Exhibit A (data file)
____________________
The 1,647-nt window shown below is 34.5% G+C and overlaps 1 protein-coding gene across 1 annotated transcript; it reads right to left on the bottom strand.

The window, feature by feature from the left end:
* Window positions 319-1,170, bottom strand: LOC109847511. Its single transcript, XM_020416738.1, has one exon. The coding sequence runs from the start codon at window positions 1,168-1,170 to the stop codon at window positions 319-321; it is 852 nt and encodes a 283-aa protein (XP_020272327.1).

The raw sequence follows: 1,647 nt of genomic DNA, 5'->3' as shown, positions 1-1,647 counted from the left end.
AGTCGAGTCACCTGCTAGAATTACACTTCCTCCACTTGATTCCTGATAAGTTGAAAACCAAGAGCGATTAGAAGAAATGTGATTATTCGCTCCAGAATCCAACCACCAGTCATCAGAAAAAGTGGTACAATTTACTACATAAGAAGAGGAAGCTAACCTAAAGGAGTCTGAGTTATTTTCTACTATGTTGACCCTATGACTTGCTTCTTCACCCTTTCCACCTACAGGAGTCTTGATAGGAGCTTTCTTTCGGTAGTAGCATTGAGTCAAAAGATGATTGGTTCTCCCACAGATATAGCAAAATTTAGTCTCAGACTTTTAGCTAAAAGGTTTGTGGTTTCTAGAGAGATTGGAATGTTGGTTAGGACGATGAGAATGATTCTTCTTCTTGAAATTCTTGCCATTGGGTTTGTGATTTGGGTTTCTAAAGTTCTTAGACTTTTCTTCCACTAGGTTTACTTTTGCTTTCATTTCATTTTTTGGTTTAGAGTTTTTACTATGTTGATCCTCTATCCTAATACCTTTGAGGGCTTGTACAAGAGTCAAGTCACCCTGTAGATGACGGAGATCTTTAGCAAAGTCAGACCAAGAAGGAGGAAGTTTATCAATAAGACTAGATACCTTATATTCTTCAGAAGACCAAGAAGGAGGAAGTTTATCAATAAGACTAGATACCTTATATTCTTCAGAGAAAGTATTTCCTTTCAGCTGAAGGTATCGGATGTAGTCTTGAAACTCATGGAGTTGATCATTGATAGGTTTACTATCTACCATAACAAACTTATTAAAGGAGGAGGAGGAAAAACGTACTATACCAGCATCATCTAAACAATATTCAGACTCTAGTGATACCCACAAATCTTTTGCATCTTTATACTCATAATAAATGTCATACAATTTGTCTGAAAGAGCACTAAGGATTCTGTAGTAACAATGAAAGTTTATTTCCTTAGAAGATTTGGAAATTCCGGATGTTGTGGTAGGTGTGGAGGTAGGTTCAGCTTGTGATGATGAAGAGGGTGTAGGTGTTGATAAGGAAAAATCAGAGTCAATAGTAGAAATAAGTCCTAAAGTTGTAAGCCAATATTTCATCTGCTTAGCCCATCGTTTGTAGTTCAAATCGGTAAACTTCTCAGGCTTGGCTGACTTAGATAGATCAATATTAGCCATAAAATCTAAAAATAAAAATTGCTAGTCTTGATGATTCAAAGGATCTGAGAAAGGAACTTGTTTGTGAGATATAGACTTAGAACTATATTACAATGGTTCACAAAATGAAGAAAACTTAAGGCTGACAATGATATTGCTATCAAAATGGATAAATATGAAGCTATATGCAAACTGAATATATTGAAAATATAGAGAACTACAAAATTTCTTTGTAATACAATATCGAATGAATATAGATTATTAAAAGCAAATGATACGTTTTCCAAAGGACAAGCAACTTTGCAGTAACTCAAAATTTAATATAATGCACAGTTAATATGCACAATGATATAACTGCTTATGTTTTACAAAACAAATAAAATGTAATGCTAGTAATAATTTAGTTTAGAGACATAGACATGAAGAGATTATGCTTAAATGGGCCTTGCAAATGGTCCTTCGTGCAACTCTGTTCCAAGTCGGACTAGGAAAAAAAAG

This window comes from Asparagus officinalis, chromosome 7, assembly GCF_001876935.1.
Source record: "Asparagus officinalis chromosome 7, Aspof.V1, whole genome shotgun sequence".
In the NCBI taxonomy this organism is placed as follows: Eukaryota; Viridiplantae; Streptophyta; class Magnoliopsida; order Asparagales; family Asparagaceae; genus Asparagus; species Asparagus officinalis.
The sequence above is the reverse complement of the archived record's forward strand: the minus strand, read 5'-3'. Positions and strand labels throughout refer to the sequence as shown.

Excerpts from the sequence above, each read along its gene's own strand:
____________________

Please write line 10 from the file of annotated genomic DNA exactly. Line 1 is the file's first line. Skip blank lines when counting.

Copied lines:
Excerpts from the sequence above, each read along its gene's own strand: